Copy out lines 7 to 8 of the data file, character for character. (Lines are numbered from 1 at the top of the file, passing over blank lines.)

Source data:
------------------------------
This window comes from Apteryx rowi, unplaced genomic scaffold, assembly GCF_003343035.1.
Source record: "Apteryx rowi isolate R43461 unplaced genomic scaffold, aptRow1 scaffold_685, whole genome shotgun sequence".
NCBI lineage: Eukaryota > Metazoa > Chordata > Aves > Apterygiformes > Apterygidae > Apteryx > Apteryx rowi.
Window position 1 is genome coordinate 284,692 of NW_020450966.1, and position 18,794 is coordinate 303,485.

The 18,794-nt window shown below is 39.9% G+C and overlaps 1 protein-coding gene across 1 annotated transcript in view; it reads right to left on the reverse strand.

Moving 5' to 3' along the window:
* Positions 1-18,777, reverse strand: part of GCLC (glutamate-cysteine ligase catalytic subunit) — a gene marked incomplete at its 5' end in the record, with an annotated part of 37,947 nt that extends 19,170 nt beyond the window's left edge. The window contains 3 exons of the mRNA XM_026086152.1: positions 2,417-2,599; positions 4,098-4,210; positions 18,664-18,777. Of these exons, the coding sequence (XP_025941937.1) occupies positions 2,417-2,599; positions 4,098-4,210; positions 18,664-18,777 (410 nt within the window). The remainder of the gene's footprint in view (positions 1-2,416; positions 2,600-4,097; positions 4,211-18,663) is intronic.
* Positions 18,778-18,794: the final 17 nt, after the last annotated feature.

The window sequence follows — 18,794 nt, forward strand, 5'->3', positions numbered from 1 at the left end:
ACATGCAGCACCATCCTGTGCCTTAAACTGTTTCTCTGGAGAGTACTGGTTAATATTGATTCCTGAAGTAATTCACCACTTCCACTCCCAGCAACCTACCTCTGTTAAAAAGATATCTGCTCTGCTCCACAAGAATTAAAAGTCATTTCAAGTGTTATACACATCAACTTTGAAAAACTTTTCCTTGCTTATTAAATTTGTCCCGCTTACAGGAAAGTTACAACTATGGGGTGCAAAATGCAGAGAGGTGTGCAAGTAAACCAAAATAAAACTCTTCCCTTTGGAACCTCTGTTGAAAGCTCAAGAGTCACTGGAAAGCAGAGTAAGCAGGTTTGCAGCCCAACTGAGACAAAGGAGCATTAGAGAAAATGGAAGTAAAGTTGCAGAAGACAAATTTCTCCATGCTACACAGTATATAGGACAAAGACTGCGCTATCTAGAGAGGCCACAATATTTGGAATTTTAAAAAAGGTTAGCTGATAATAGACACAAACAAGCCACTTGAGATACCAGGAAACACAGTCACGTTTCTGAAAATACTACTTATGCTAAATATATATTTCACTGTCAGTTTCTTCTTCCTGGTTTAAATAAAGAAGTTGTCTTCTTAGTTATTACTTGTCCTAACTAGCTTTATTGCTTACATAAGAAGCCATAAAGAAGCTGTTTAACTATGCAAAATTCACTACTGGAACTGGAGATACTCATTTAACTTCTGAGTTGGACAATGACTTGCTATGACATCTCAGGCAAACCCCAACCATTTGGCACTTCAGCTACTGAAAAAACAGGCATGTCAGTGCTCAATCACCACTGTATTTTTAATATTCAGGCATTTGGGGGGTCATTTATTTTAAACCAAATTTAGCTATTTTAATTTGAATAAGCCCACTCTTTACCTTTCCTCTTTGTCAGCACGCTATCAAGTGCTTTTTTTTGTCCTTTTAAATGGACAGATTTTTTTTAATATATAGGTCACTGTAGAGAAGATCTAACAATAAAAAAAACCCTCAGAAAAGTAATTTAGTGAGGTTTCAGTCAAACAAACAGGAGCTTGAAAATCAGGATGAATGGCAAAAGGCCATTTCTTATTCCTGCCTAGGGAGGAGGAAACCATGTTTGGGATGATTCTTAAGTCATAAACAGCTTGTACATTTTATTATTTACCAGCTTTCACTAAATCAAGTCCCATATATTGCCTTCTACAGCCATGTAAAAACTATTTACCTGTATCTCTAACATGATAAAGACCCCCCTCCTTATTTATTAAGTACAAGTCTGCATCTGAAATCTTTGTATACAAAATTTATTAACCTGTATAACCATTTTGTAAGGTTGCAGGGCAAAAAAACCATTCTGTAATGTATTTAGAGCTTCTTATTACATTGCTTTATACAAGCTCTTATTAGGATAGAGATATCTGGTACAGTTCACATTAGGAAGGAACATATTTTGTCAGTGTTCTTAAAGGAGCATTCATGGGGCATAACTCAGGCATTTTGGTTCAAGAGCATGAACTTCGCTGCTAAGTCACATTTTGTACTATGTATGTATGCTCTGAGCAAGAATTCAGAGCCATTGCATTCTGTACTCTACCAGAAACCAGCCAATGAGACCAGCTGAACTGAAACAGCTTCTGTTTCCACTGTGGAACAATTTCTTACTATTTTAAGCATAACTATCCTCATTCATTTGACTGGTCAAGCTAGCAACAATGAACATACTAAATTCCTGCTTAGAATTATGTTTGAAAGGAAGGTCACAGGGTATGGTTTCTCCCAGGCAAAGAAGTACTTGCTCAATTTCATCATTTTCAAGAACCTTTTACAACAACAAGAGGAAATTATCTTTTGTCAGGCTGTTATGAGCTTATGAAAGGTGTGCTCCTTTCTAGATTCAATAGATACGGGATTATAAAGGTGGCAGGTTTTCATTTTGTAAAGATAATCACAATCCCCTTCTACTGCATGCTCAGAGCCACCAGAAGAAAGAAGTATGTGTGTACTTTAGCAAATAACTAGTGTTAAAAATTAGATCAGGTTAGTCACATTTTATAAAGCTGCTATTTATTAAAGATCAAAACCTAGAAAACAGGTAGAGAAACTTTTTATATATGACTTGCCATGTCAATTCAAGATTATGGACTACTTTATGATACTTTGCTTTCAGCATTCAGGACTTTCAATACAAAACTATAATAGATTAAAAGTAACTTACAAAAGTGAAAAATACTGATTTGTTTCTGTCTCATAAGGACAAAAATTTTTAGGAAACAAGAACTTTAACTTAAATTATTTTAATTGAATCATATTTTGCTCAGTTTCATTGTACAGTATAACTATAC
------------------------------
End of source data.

* Positions 1-18,777, reverse strand: part of GCLC (glutamate-cysteine ligase catalytic subunit) — a gene marked incomplete at its 5' end in the record, with an annotated part of 37,947 nt that extends 19,170 nt beyond the window's left edge. The window contains 3 exons of the mRNA XM_026086152.1: positions 2,417-2,599; positions 4,098-4,210; positions 18,664-18,777. Of these exons, the coding sequence (XP_025941937.1) occupies positions 2,417-2,599; positions 4,098-4,210; positions 18,664-18,777 (410 nt within the window). The remainder of the gene's footprint in view (positions 1-2,416; positions 2,600-4,097; positions 4,211-18,663) is intronic.
* Positions 18,778-18,794: the final 17 nt, after the last annotated feature.